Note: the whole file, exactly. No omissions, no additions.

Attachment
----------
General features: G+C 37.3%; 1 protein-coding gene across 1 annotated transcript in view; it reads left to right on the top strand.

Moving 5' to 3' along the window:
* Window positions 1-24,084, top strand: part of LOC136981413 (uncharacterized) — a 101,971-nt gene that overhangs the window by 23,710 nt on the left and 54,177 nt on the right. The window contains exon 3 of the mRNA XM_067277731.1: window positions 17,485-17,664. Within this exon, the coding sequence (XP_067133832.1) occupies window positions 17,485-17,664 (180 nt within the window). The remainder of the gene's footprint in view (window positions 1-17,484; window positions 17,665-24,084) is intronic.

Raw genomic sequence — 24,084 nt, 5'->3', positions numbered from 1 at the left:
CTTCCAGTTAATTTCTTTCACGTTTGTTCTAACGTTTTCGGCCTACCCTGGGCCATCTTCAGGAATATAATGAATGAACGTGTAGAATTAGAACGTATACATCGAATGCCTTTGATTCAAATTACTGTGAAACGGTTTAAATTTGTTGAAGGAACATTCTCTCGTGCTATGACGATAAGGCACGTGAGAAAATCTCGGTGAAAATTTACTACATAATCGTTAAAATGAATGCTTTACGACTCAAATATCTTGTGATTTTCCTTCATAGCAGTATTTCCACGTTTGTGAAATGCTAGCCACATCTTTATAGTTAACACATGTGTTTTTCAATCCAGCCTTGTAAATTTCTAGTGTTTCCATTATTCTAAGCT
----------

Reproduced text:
General features: G+C 37.3%; 1 protein-coding gene across 1 annotated transcript in view; it reads left to right on the top strand.

Moving 5' to 3' along the window:
* Window positions 1-24,084, top strand: part of LOC136981413 (uncharacterized) — a 101,971-nt gene that overhangs the window by 23,710 nt on the left and 54,177 nt on the right. The window contains exon 3 of the mRNA XM_067277731.1: window positions 17,485-17,664. Within this exon, the coding sequence (XP_067133832.1) occupies window positions 17,485-17,664 (180 nt within the window). The remainder of the gene's footprint in view (window positions 1-17,484; window positions 17,665-24,084) is intronic.

Raw genomic sequence — 24,084 nt, 5'->3', positions numbered from 1 at the left:
CTTCCAGTTAATTTCTTTCACGTTTGTTCTAACGTTTTCGGCCTACCCTGGGCCATCTTCAGGAATATAATGAATGAACGTGTAGAATTAGAACGTATACATCGAATGCCTTTGATTCAAATTACTGTGAAACGGTTTAAATTTGTTGAAGGAACATTCTCTCGTGCTATGACGATAAGGCACGTGAGAAAATCTCGGTGAAAATTTACTACATAATCGTTAAAATGAATGCTTTACGACTCAAATATCTTGTGATTTTCCTTCATAGCAGTATTTCCACGTTTGTGAAATGCTAGCCACATCTTTATAGTTAACACATGTGTTTTTCAATCCAGCCTTGTAAATTTCTAGTGTTTCCATTATTCTAAGCT